To the extent we're able to attract additional further investment from investors outside the country, that investment is coming in to provide jobs and to build infrastructure in Ontario and Quebec, where we operate today. That is all to the benefit of Canada, independent of who ultimately owns the company. It is something that is not only bringing more competition to Canadians and more choice to Canadian consumers, but is bringing additional jobs and so on to Canada, all of which is a benefit to Canada.

I always find it fascinating when Bell says this is bad because all these scary things will happen. Bell opposed competition in long distance because it would be bad for Canadians. They opposed competition in local because it would be bad for Canadians. They opposed steps to improve Internet access by competition because it would be bad for Canadians. They opposed setting aside spectrum in the last auction because it would be bad for Canadians. They opposed using caps to improve access to spectrum in the auction coming up because it would bad for Canadians. They've opposed better access to foreign capital for small or new entrants because they say it would be bad for Canadians.

In every case they have failed, and ultimately, the outcome has been good for Canadians, in the sense that in all those sectors, there has been more competition, better pricing, more options for Canadians, and, ultimately, more employment with new entrants that have come into these markets.

For all those reasons I think the bill should be supported as it stands.

6:40 p.m.

Conservative

The Chair James Rajotte

Thank you, Mr. Kirby.

We'll hear from Mr. Lockie, please.

6:40 p.m.

Simon Lockie Chief Regulatory Officer, Wind Mobile

Mr. Chair, members of the committee, good afternoon, or evening, I suppose, at this point.

I'm not working from prepared material, so I hope you'll accept my apology if I meander a little bit.

I want to acknowledge that we're in support of the bill. We think this is a critical, important precondition to fostering competition in an industry that is in dire need of it. We applaud the government for taking this initiative.

Wind's position in this area, as I'm sure you all know, has been very publicly kicked around for the last few years. We feel we're sort of specially qualified to talk to some of the negative consequences of the existing legislative regime.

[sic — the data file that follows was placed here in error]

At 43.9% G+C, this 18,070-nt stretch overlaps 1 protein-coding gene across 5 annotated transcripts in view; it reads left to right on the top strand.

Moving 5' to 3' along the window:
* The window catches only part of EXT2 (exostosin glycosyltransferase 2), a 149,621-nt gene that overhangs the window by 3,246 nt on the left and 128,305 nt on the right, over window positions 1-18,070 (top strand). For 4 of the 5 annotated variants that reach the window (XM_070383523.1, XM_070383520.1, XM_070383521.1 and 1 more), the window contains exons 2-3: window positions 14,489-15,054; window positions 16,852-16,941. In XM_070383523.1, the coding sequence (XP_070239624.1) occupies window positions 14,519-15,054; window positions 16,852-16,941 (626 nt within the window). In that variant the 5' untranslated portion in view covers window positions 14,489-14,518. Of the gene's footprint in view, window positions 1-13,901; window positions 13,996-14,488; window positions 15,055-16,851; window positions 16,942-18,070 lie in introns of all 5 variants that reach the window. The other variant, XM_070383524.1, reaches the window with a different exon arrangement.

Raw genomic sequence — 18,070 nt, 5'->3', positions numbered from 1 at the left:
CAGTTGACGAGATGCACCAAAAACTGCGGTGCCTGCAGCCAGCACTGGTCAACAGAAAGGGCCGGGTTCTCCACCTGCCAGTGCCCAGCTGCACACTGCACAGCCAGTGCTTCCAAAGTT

The fact that our competitors put us through a regulatory proceeding that ultimately ended in vindication at the Supreme Court level doesn't eliminate the fact that the system allowed that to happen. It has to be acknowledged, as everyone has noted here, that the entirety of fostering competition, apart from some of the other policy initiatives, I'll call them, that have to be undertaken, the AWS set-aside being one example.... The recent spectrum policy that Mr. Bibic spoke to, in our view, actually didn't go far enough. But we don't intend to spend time on that today.

What we're talking about today is a necessary precondition, which is that you need to get capital into this company. It's a critical point just to understand the vast quantities of capital that are required, and also to understand that where that capital comes from should be and is irrelevant to government policy considerations.

The simple reality is that Canadian capital behind a Canadian company is not going to be deployed to roll out LTE in Parry Sound because that's where Bobby Orr is from. They are going to make commercial decisions based on economic factors, just like a corporation does that's funded by foreign capital.

The government has taken a cautious, incremental approach to resolving this issue, but they've done it where it matters most. And that's a conclusion that isn't something that came about in the course of the last couple of months. That's something the TPR came to. That's something the Red Wilson report came to. It is a necessary precondition to allowing the kind of capital to come in.

Let's just be very clear. This is not a magic bullet. This is not going to solve a massive competition issue in this country. You have an oligopoly, with 93% market share, a massive brand presence, a massive retail presence, and huge amounts of capital. They're snapping up all of the content in the country. Everyone recognizes that there is an issue. It's long been recognized. This doesn't solve it. It's a precondition to solving it.

I don't think there's any credible reason to say that we don't want that capital in this country and that we're going to artificially constrain the terms upon which it can be invested. That is a hurdle that simply won't be overcome.

Thank you.

6:45 p.m.

Conservative

The Chair James Rajotte

Thank you very much for your presentation.

We'll start questions by members with Ms. Nash, for five minutes, please.

6:45 p.m.

NDP

Peggy Nash Parkdale—High Park, ON

Thank you very much to the witnesses for being here today.

I know this is a very complicated subject. One issue I'm struggling with is that it seems that this change is creating different rules for different players in the telecom sector. I'm concerned that over the long term, some of the smaller operations, with less than 10% of the market share, can be bought up by foreign corporations and then may have a more dominant position going beyond the 10% threshold.

My question is to Mr. Bibic. Am I pronouncing your name properly?

6:45 p.m.

Executive Vice-President, Chief Legal and Regulatory Officer, BCE Inc. and Bell Canada